Pigg v. State Dept. of Highways

Annotate this Case

746 P.2d 961 (1987)

George W. PIGG, Plaintiff-Appellee, v. STATE DEPARTMENT OF HIGHWAYS, State of Colorado; State Highway Commission of Colorado and Joseph A. Fortino, King H. Harris, Grant Wilkins, Charles Hanavan, George D. Alderman, C.W. Brennan, James Golden, Bill E. Roundtree and Richard J. Albrecht, in their official capacities as State Highway Commissioners, and Robert L. Clevenger, in his official capacity as Chief Engineer, State Division of Highways, Defendants-Appellants.

No. 86SA4.

Supreme Court of Colorado.

November 30, 1987.

Rehearing Denied December 21, 1987.

*962 Morris, Lower & Sattler, Bruce W. Sattler, Denver, for plaintiff-appellee.

Duane Woodard, Atty. Gen., Charles B. Howe, Chief Deputy Atty. Gen., Richard H. Forman, Sol. Gen., Mark E. May, Asst. Atty. Gen., Natural Resources Section, Robert A. Hykan, Asst. Atty. Gen., Lynn B. Obernyer, First Asst. Atty. Gen., Denver, for defendants-appellants.

ROVIRA, Justice.

The Colorado Outdoor Advertising Act (Act), § 43-1-401 to -420, 17 C.R.S. (1984), and regulations promulgated thereunder by the appellant Colorado State Department of Highways (Department), 2 C.C.R. 601-3 (1983), restrict the content, size, lighting, and spacing of signs that may be erected and maintained along highways in Colorado. The issue in this case is whether the Act applies to noncommercial advertising devices, and if so whether it is constitutional.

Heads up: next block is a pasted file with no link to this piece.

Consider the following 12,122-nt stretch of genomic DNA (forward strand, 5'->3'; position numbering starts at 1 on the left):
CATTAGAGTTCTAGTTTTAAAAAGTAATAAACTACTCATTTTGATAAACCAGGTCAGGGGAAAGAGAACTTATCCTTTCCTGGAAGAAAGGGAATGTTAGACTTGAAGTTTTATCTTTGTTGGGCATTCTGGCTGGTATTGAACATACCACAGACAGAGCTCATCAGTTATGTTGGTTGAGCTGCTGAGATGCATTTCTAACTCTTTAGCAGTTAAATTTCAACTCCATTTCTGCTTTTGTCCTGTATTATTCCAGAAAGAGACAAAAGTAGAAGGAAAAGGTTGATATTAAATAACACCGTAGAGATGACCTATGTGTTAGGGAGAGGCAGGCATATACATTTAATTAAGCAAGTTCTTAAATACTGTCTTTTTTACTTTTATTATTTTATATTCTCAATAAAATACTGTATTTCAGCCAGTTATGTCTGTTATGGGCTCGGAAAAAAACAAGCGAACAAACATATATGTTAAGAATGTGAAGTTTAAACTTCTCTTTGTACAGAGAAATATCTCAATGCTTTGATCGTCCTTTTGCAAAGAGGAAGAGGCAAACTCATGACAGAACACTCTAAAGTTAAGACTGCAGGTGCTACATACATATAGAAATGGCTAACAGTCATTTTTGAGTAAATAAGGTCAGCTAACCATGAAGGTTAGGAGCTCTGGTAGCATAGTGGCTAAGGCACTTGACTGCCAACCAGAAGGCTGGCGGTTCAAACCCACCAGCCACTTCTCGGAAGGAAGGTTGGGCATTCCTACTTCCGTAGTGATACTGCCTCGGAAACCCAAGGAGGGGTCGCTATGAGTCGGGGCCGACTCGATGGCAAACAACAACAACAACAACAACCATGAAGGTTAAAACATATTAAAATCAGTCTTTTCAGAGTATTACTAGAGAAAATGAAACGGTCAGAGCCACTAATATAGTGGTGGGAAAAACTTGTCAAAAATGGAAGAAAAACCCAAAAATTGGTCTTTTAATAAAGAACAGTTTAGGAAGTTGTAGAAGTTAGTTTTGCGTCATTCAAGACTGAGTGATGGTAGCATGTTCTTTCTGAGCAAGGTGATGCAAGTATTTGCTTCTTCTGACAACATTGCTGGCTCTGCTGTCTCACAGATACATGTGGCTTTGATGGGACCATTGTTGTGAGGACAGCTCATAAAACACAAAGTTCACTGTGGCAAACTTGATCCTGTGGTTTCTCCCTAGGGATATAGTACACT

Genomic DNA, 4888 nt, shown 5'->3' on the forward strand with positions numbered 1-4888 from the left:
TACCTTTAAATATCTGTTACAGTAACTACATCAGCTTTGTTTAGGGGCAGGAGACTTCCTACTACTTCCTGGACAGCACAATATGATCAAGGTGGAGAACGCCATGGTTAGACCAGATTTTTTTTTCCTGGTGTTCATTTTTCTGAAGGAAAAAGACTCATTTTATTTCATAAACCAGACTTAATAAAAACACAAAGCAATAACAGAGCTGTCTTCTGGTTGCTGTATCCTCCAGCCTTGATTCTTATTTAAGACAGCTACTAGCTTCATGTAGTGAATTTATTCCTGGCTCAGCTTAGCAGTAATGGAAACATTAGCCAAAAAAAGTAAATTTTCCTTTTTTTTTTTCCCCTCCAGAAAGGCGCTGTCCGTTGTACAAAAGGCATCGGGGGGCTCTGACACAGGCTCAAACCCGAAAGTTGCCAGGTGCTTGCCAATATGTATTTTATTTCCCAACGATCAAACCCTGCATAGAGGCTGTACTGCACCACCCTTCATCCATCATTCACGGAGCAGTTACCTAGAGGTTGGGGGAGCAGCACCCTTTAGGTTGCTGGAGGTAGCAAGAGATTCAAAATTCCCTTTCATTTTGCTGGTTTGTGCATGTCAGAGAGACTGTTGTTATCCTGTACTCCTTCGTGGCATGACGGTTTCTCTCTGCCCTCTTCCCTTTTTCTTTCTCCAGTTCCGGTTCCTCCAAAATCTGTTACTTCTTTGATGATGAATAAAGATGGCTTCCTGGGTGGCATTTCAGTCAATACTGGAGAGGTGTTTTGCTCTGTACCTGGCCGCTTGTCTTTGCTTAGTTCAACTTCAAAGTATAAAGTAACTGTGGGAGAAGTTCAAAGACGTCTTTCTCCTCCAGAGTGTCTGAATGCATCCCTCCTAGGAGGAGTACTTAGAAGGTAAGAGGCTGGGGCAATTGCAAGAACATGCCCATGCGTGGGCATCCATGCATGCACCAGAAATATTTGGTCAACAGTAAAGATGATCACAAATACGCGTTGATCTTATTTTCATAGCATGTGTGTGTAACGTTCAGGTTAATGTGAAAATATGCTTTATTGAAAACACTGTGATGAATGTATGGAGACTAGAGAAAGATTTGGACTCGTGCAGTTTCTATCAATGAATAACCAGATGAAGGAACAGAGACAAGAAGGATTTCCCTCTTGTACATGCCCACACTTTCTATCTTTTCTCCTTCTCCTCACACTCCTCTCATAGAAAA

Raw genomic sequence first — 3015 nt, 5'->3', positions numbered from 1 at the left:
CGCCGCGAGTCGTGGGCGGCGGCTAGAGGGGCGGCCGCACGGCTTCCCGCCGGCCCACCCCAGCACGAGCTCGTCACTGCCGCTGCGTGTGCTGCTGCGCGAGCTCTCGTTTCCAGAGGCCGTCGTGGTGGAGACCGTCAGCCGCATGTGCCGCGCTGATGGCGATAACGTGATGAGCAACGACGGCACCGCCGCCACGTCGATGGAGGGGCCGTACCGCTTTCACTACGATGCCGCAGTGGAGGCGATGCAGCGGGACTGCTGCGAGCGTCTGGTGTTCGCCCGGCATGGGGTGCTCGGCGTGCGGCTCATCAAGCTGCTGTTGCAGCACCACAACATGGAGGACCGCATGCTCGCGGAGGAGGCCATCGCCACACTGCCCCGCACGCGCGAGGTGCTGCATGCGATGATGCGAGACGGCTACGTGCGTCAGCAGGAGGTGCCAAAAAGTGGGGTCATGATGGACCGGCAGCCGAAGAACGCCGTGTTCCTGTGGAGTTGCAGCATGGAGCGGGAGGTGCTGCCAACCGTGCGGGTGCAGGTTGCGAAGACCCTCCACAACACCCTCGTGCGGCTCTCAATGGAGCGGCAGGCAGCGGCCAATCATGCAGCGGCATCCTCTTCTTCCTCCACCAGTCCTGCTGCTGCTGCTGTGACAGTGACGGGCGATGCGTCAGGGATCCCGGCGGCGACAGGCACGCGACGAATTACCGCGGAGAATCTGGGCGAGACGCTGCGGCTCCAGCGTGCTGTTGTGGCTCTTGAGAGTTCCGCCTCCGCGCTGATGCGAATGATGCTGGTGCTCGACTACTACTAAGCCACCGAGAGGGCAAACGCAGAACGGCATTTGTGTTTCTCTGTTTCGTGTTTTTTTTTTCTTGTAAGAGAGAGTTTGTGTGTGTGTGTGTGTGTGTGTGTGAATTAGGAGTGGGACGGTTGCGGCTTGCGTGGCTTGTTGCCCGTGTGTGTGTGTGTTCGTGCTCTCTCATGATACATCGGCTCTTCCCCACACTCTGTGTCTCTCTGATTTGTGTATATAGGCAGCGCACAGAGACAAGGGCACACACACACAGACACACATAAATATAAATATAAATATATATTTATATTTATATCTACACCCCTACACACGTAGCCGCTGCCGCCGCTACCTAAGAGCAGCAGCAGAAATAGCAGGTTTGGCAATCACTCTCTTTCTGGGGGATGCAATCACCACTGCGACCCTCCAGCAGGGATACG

I.

Appellee George W. Pigg operates a ranching business near Pueblo, Colorado. Interstate Highway 25 divides Pigg's property into four parts: one large parcel abuts the east side of the highway, and three smaller parcels abut the west. Pigg purchased the property in 1956, and from then until 1974 he maintained a number of commercial advertising signs along both sides of the highway.

In 1974, the Department condemned 21 of Pigg's signs pursuant to the Act, § 43-1-414(1), 17 C.R.S. (1984), and later paid him $17,900 for the taking; that figure was determined to be just compensation in an eminent domain proceeding. See § 43-1-414(2), 17 C.R.S. (1984). Pigg appealed the award as inadequate. In a separate proceeding, the Department obtained permission to remove five more signs Pigg erected after the eminent domain proceeding. Pigg appealed that decision, also, but was unsuccessful on both appeals. See State Department of Highways v. Pigg, 656 P.2d 46 (Colo.App.1982) (affirming $17,900 compensation award); State Department of Highways v. Pigg, 653 P.2d 67 (Colo.App.1982) (affirming summary judgment in favor of Department on its complaint to remove signs).

Before those two cases were resolved on appeal, Pigg erected over 50 signs bearing noncommercial messages, most of which were related to his dissatisfaction with the condemnation award and his dealings with *963 the Department.[1] In response, the Department sent Pigg a Notice of Violation (Notice) of the Act on July 27, 1982, directing him to remove all but three of the signs. Of the 54 "advertising devices" enumerated in the Notice as standing in violation of the Act and regulations, 35 bore noncommercial messages, one bore an arguably commercial message, and 18 were in some state of disrepair or were bare structures holding no signs at all.

Pigg challenged the Notice pursuant to the State Administrative Procedure Act. After a hearing at which Pigg was represented by counsel, the hearing officer concluded that the Notice was correct and ordered Pigg to remove the advertising devices.